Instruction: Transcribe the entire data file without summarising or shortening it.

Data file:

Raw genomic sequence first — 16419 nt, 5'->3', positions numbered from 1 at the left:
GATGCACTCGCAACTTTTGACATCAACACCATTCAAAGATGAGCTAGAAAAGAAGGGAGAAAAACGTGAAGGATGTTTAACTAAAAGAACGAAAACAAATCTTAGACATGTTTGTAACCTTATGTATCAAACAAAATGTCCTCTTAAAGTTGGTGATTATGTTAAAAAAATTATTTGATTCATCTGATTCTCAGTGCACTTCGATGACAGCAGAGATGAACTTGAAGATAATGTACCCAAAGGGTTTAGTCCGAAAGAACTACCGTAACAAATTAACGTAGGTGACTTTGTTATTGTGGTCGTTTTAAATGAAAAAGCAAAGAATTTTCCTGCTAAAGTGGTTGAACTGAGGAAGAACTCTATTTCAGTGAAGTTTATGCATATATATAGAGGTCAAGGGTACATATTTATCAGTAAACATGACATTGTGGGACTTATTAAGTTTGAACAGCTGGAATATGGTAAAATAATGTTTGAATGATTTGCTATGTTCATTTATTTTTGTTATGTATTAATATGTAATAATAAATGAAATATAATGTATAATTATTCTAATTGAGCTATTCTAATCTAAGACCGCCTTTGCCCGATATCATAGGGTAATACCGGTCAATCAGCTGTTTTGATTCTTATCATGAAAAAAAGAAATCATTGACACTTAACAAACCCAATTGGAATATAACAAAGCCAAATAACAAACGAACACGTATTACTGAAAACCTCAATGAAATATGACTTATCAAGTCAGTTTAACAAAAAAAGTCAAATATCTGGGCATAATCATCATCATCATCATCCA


Raw genomic sequence first — 16419 nt, 5'->3', positions numbered from 1 at the left:
GATGCACTCGCAACTTTTGACATCAACACCATTCAAAGATGAGCTAGAAAAGAAGGGAGAAAAACGTGAAGGATGTTTAACTAAAAGAACGAAAACAAATCTTAGACATGTTTGTAACCTTATGTATCAAACAAAATGTCCTCTTAAAGTTGGTGATTATGTTAAAAAAATTATTTGATTCATCTGATTCTCAGTGCACTTCGATGACAGCAGAGATGAACTTGAAGATAATGTACCCAAAGGGTTTAGTCCGAAAGAACTACCGTAACAAATTAACGTAGGTGACTTTGTTATTGTGGTCGTTTTAAATGAAAAAGCAAAGAATTTTCCTGCTAAAGTGGTTGAACTGAGGAAGAACTCTATTTCAGTGAAGTTTATGCATATATATAGAGGTCAAGGGTACATATTTATCAGTAAACATGACATTGTGGGACTTATTAAGTTTGAACAGCTGGAATATGGTAAAATAATGTTTGAATGATTTGCTATGTTCATTTATTTTTGTTATGTATTAATATGTAATAATAAATGAAATATAATGTATAATTATTCTAATTGAGCTATTCTAATCTAAGACCGCCTTTGCCCGATATCATAGGGTAATACCGGTCAATCAGCTGTTTTGATTCTTATCATGAAAAAAAGAAATCATTGACACTTAACAAACCCAATTGGAATATAACAAAGCCAAATAACAAACGAACACGTATTACTGAAAACCTCAATGAAATATGACTTATCAAGTCAGTTTAACAAAAAAAGTCAAATATCTGGGCATAATCATCATCATCATCATCCA